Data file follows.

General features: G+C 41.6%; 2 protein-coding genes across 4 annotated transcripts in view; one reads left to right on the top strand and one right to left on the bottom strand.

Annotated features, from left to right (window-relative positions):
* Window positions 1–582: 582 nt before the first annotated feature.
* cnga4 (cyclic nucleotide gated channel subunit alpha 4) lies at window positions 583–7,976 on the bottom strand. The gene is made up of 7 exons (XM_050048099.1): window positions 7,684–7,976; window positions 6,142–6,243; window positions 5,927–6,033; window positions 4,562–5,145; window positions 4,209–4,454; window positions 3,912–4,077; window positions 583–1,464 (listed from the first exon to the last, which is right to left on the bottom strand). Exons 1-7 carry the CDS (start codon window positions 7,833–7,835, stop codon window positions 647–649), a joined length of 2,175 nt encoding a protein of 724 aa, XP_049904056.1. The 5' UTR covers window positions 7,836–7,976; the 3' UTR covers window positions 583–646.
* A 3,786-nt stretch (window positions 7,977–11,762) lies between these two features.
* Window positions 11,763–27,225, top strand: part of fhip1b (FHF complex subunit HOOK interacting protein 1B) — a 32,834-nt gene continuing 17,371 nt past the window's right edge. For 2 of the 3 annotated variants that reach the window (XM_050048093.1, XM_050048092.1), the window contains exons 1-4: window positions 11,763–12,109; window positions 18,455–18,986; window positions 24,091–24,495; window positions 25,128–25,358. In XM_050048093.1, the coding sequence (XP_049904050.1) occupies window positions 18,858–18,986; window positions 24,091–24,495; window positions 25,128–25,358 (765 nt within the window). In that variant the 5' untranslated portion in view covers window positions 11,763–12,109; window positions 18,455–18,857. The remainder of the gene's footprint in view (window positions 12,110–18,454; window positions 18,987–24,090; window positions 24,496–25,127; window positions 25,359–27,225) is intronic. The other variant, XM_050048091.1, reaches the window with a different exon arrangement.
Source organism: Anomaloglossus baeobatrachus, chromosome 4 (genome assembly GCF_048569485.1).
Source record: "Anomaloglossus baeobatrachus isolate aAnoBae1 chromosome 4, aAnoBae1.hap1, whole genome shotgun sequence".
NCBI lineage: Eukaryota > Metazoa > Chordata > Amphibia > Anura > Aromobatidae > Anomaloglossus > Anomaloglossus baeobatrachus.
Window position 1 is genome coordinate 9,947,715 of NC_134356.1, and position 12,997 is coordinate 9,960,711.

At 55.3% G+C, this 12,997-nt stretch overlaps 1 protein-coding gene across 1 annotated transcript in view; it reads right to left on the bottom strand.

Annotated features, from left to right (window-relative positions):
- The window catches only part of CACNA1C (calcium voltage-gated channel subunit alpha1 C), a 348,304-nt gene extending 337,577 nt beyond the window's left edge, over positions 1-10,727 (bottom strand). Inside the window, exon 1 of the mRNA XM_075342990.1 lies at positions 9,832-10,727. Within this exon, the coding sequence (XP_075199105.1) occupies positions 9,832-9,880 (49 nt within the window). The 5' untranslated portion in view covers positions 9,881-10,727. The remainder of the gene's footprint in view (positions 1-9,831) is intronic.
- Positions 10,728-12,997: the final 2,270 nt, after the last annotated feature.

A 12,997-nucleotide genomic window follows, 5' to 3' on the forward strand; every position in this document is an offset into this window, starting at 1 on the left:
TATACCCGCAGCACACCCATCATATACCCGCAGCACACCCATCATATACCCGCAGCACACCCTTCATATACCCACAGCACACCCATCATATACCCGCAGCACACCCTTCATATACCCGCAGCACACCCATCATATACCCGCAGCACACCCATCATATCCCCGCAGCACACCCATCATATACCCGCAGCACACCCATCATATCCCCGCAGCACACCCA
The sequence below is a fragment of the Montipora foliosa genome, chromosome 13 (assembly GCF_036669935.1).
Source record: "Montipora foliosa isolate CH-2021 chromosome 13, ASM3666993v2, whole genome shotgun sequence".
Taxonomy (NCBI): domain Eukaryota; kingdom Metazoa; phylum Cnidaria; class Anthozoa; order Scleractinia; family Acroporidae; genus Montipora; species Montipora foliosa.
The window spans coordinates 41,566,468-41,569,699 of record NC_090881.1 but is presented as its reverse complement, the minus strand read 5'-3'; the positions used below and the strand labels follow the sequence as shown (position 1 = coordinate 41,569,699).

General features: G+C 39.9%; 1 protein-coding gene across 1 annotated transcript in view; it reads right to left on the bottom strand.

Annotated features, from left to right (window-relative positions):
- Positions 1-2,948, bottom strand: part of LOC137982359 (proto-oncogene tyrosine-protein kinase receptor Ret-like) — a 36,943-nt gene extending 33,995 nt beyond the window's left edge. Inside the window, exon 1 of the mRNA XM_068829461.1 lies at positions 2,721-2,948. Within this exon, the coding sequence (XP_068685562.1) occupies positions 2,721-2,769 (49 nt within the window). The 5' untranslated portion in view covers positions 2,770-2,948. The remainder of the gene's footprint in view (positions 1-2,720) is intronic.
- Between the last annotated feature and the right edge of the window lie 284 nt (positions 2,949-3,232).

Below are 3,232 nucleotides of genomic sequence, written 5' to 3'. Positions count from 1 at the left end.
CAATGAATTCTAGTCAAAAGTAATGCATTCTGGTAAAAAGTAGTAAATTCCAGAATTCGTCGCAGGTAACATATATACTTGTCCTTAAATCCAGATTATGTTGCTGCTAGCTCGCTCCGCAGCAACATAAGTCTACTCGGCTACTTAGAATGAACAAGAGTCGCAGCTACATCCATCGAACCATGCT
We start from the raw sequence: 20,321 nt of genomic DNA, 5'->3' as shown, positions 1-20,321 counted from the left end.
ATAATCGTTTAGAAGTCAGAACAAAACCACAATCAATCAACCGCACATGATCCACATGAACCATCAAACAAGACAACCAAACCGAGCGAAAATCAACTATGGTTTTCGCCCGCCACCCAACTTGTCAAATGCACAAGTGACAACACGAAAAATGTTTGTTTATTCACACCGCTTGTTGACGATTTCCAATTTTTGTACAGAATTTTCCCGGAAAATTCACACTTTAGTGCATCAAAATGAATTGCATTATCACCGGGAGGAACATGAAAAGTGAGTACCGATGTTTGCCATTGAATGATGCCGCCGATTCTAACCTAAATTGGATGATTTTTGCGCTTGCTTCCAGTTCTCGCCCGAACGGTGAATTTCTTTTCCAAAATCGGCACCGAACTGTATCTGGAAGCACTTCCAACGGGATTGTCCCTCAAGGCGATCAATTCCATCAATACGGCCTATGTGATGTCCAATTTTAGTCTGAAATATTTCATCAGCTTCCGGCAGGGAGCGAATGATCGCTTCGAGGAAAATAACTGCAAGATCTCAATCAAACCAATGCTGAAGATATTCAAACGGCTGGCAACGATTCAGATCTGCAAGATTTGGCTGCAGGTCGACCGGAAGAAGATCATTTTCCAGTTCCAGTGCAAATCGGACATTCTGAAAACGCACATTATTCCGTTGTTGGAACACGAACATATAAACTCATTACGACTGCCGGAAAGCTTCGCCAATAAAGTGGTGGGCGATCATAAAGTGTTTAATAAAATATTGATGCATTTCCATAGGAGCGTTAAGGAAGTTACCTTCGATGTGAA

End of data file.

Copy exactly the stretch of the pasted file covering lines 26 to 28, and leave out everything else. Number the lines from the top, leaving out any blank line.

CAATGAATTCTAGTCAAAAGTAATGCATTCTGGTAAAAAGTAGTAAATTCCAGAATTCGTCGCAGGTAACATATATACTTGTCCTTAAATCCAGATTATGTTGCTGCTAGCTCGCTCCGCAGCAACATAAGTCTACTCGGCTACTTAGAATGAACAAGAGTCGCAGCTACATCCATCGAACCATGCT
We start from the raw sequence: 20,321 nt of genomic DNA, 5'->3' as shown, positions 1-20,321 counted from the left end.
ATAATCGTTTAGAAGTCAGAACAAAACCACAATCAATCAACCGCACATGATCCACATGAACCATCAAACAAGACAACCAAACCGAGCGAAAATCAACTATGGTTTTCGCCCGCCACCCAACTTGTCAAATGCACAAGTGACAACACGAAAAATGTTTGTTTATTCACACCGCTTGTTGACGATTTCCAATTTTTGTACAGAATTTTCCCGGAAAATTCACACTTTAGTGCATCAAAATGAATTGCATTATCACCGGGAGGAACATGAAAAGTGAGTACCGATGTTTGCCATTGAATGATGCCGCCGATTCTAACCTAAATTGGATGATTTTTGCGCTTGCTTCCAGTTCTCGCCCGAACGGTGAATTTCTTTTCCAAAATCGGCACCGAACTGTATCTGGAAGCACTTCCAACGGGATTGTCCCTCAAGGCGATCAATTCCATCAATACGGCCTATGTGATGTCCAATTTTAGTCTGAAATATTTCATCAGCTTCCGGCAGGGAGCGAATGATCGCTTCGAGGAAAATAACTGCAAGATCTCAATCAAACCAATGCTGAAGATATTCAAACGGCTGGCAACGATTCAGATCTGCAAGATTTGGCTGCAGGTCGACCGGAAGAAGATCATTTTCCAGTTCCAGTGCAAATCGGACATTCTGAAAACGCACATTATTCCGTTGTTGGAACACGAACATATAAACTCATTACGACTGCCGGAAAGCTTCGCCAATAAAGTGGTGGGCGATCATAAAGTGTTTAATAAAATATTGATGCATTTCCATAGGAGCGTTAAGGAAGTTACCTTCGATGTGAA